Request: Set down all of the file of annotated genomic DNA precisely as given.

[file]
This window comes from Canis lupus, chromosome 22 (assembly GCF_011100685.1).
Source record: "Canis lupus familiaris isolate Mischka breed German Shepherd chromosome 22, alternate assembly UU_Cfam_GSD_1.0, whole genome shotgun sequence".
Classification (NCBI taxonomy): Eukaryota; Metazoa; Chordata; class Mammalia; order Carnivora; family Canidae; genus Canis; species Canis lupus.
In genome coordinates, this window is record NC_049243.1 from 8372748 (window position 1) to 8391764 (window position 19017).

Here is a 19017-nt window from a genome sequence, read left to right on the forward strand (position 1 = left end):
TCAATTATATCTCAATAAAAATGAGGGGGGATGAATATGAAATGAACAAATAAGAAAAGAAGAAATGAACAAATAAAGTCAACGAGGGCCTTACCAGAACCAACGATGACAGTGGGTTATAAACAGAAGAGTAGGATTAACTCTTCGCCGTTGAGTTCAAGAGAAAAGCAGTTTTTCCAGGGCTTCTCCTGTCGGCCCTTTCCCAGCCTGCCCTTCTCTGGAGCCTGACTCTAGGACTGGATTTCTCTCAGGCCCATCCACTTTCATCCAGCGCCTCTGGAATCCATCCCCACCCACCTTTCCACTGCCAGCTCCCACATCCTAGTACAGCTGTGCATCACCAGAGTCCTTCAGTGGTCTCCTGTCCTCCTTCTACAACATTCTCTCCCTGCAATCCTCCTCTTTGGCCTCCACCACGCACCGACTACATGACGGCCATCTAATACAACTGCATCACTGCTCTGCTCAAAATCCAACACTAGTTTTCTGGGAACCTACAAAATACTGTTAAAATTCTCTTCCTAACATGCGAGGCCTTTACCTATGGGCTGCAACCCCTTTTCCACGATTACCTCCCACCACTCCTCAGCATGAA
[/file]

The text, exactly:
This window comes from Canis lupus, chromosome 22 (assembly GCF_011100685.1).
Source record: "Canis lupus familiaris isolate Mischka breed German Shepherd chromosome 22, alternate assembly UU_Cfam_GSD_1.0, whole genome shotgun sequence".
Classification (NCBI taxonomy): Eukaryota; Metazoa; Chordata; class Mammalia; order Carnivora; family Canidae; genus Canis; species Canis lupus.
In genome coordinates, this window is record NC_049243.1 from 8372748 (window position 1) to 8391764 (window position 19017).

Here is a 19017-nt window from a genome sequence, read left to right on the forward strand (position 1 = left end):
TCAATTATATCTCAATAAAAATGAGGGGGGATGAATATGAAATGAACAAATAAGAAAAGAAGAAATGAACAAATAAAGTCAACGAGGGCCTTACCAGAACCAACGATGACAGTGGGTTATAAACAGAAGAGTAGGATTAACTCTTCGCCGTTGAGTTCAAGAGAAAAGCAGTTTTTCCAGGGCTTCTCCTGTCGGCCCTTTCCCAGCCTGCCCTTCTCTGGAGCCTGACTCTAGGACTGGATTTCTCTCAGGCCCATCCACTTTCATCCAGCGCCTCTGGAATCCATCCCCACCCACCTTTCCACTGCCAGCTCCCACATCCTAGTACAGCTGTGCATCACCAGAGTCCTTCAGTGGTCTCCTGTCCTCCTTCTACAACATTCTCTCCCTGCAATCCTCCTCTTTGGCCTCCACCACGCACCGACTACATGACGGCCATCTAATACAACTGCATCACTGCTCTGCTCAAAATCCAACACTAGTTTTCTGGGAACCTACAAAATACTGTTAAAATTCTCTTCCTAACATGCGAGGCCTTTACCTATGGGCTGCAACCCCTTTTCCACGATTACCTCCCACCACTCCTCAGCATGAA